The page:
Here are a few vitamins that are proven to be toxic if taken in excess, as well as their symptoms of overdose:

  • Iron- Nausea, bloody stools, diarrhea, dizziness, headache, fluid build-up in the lungs and fever.
  • Vitamin A-Hair loss, liver damage, severe headaches, bone pain, blurred vision, dry skin and vomiting
  • Vitamin D- Abnormal heart rhythm, constipation, frequent urination, muscle weakness and confusion.
  • Vitamin E- Interferes with the body’s ability to clot blood, which can be harmful for those on blood thinning medication
  • B Vitamins-B6 in excess can cause nerve damage; while B3 can cause jaundice, elevated liver enzyme levels and nausea.

If you have decided to purchase vitamins, always follow the daily recommended dose to avoid excessive intake. Before purchasing it is recommended that you consult a physician or nutritionist to receive an assessment.

All content of this newsletter is intended for general information purposes only and is not intended or implied to be a substitute for professional medical advice, diagnosis or treatment. Please consult a medical professional before adopting any of the suggestions on this page. You must never disregard professional medical advice or delay seeking medical treatment based upon any content of this newsletter. PROMPTLY CONSULT YOUR PHYSICIAN OR CALL 911 IF YOU BELIEVE YOU HAVE A MEDICAL EMERGENCY.

Vitamin A (Retinol)

Alberts D, Ranger-Moore J, Einspahr J, et al. Safety and efficacy of dose-intensive oral vitamin A in subjects with sun-damaged skin. Clin Cancer Res. 2004;10:1875-1880.

Arora A, Willhite CA, Liebler DC. Interactions of beta-carotene and cigarette smoke in human bronchial epithelial cells. Carcinogenesis. 2001;22(8):1173-1178.

Bershad SV. The modern age of acne therapy: a review of current treatment options. Mt Sinai J Med. 2001;68(4-5):279-286.

Bjelakovic G, Nikolova D, Simonetti RG, Gluud C. Antioxidant supplements for prevention of gastrointestinal cancers: a systematic review and meta-analysis. Lancet. 2004;364:1219-1228.

Cumming RG, Mitchell P, Smith W. Diet and cataract: the Blue Mountains Eye Study.Ophthalmology. 2000;107(3):450-456.

French AL, Kirstein LM, Massad LS, et al. Association of vitamin A deficiency with cervical squamous intraepithelial lesions in human immunodeficiency virus-infected women. J Infect Dis. 2000;182(4):1084-1089.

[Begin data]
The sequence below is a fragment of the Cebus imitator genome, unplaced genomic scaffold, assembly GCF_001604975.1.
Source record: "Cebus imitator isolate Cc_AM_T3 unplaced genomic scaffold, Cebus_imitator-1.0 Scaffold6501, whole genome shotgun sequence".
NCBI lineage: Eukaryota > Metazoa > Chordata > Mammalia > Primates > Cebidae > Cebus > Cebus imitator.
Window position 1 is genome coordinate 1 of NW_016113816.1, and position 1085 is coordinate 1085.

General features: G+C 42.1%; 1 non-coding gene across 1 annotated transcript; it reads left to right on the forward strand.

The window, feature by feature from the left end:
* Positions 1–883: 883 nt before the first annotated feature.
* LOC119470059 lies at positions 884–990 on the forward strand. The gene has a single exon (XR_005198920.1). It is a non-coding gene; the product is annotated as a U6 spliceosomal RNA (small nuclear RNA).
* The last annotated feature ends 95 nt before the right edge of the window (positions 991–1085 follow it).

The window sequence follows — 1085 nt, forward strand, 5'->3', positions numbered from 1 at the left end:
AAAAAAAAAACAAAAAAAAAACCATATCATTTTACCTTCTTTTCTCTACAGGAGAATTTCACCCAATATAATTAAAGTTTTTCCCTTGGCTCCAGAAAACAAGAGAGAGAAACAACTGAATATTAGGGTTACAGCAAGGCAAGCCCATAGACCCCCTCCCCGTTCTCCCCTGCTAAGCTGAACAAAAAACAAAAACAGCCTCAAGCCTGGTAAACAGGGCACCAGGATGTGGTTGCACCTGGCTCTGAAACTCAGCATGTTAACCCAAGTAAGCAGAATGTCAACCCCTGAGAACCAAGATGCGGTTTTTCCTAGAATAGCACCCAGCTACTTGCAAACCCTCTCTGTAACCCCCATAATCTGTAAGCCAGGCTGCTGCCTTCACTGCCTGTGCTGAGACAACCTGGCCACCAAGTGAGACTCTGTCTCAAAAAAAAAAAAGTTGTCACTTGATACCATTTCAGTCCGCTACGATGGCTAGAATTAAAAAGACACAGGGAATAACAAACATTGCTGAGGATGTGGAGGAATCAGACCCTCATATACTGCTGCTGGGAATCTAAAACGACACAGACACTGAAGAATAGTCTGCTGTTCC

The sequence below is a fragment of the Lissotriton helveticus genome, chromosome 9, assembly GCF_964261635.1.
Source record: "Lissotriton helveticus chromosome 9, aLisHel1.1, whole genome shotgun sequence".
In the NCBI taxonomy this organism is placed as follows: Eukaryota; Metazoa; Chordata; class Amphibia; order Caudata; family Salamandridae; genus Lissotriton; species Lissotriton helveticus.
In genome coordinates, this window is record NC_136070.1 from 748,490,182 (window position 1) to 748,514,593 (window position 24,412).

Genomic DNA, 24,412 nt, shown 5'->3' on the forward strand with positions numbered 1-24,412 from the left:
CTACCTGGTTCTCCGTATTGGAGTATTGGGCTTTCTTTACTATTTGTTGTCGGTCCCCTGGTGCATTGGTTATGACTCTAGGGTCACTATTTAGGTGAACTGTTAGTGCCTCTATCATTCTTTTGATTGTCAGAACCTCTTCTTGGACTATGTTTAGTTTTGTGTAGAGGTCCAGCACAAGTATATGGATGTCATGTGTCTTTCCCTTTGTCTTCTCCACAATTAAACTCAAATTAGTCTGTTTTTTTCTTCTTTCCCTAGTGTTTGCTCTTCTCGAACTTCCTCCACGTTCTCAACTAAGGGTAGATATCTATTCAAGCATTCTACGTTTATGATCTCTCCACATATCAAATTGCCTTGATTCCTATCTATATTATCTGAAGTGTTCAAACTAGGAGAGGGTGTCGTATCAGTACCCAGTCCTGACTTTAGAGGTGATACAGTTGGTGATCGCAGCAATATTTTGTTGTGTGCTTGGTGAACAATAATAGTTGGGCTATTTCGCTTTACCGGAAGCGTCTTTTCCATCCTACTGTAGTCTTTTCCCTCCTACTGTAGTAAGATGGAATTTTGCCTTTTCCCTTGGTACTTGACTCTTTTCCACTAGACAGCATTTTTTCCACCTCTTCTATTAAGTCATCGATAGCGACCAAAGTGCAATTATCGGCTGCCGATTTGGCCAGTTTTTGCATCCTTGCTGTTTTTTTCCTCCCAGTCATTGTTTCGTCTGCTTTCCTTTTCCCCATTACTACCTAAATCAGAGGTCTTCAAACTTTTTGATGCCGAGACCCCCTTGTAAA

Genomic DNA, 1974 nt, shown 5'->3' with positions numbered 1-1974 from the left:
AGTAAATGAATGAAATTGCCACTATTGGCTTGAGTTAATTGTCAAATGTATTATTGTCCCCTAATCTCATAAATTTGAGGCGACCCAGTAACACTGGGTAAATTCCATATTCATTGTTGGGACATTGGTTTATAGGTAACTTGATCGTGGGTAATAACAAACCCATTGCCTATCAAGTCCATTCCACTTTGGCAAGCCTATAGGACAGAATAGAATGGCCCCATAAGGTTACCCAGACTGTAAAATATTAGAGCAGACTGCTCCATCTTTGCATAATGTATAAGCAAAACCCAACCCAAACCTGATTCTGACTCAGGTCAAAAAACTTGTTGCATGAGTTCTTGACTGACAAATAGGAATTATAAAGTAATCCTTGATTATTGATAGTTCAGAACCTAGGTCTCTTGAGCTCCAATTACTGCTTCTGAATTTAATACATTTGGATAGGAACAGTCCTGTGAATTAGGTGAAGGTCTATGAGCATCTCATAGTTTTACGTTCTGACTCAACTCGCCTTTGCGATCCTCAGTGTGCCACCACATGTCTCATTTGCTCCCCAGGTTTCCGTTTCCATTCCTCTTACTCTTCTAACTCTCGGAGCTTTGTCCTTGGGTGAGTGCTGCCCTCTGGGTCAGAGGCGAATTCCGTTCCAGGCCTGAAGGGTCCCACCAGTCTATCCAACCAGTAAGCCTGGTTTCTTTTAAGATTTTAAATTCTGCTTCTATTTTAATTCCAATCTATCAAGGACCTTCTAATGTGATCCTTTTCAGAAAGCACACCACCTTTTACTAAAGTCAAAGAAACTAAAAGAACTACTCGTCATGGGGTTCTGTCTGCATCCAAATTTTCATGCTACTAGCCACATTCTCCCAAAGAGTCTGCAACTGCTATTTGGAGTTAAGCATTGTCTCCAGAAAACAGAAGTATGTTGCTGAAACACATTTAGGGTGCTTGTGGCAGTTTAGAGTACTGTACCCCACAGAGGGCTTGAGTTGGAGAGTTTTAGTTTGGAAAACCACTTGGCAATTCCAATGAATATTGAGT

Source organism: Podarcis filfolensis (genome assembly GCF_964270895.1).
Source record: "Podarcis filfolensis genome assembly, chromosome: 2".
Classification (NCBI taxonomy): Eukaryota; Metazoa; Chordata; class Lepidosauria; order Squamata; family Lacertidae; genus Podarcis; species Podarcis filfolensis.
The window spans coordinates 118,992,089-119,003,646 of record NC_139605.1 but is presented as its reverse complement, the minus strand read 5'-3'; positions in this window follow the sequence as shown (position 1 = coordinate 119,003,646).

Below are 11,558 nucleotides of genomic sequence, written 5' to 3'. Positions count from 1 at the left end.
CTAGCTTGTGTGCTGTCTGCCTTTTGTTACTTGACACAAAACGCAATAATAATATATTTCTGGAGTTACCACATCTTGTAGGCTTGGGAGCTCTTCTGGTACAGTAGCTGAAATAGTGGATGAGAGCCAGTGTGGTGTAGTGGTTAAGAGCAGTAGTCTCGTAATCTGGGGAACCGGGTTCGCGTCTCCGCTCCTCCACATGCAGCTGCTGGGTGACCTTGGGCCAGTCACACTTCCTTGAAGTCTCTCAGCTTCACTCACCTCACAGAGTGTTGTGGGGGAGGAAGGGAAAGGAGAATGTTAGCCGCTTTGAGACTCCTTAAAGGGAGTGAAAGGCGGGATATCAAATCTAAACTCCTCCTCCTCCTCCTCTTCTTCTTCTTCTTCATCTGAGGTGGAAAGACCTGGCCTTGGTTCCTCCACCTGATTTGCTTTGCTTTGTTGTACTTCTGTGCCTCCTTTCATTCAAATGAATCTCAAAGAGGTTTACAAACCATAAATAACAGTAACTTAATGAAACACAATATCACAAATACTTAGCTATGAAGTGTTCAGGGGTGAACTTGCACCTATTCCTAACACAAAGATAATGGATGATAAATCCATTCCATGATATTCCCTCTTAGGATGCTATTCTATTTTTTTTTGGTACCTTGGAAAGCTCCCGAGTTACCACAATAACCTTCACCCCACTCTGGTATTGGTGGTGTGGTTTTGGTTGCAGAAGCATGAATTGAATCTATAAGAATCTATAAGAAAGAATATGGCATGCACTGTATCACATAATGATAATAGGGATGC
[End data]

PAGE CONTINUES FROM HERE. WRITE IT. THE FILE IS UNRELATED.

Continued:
Frieling UM, Schaumberg DA, Kupper TS, Muntwyler J, Hennekens CH. A randomized, 12-year primary-prevention trial of beta carotene supplementation for nonmelanoma skin cancer in the Physicians’ Health Study. Arch Dermatol. 2000;136(2):179-184.

Hall JA, Grainger JR, Spencer SP, Belkaid Y. The role of retinoic acid in tolerance and immunity. Immunity. 2011;35(1):13-22.

Kang S, Fisher GJ. Voorhees JJ. Photoaging: pathogenesis, prevention, and treatment. Clin Geriatr Med. 2001;17(4):643-659.

Kliegman. Nelson Textbook of Pediatrics. 19th ed. Philadelphia, PA: Elsevier Saunders; 2011.

Jänne PA, Mayer RJ. Chemoprevention of colorectal cancer. N Engl J Med. 2000;342(26):1960-1968.

Michels KB, Giovannucci E, Joshipura KJ, et al. Prospective study of fruit and vegetable consumption and incidence of colon and rectal cancers. J Natl Cancer Inst. 2000;92:1740-1752.

National Institutes of Health, Office of Dietary Supplements. Facts About Dietary Supplements: Vitamin A and Carotenoids. December 2001.

Patrick L. Beta-carotene: the controversy continues. Altern Med Rev. 2000;5(6):530-545.

Patrick L. Nutrients and HIV:Part 2 — vitamins A and E, zinc, B-vitamins, and magnesium. Altern Med Rev. 2000;5(1):39-51.

Rai SK, Nakanishi M, Upadhyay MP, et al. Effect of intestinal helminth infection on retinol and beta-carotene status among rural Nepalese. Nutr Res. 2000;20(1):15-23.

Ribaya-Mercado JD, Blumber JB. Vitamin A: is it a risk factor for osteoporosis and bone fracture? Nutr Rev. 2007;65(10):425-438.

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Vitamin A


Vitamins and minerals

What does the Department of Health and Social Care advise?

You should be able to get all the vitamin A you need by eating a varied and balanced diet.

If you take a supplement that contains vitamin A, don’t take too much because this could be harmful.

Liver is a very rich source of vitamin A. Don’t eat liver or liver products, such as pâté, more than once a week.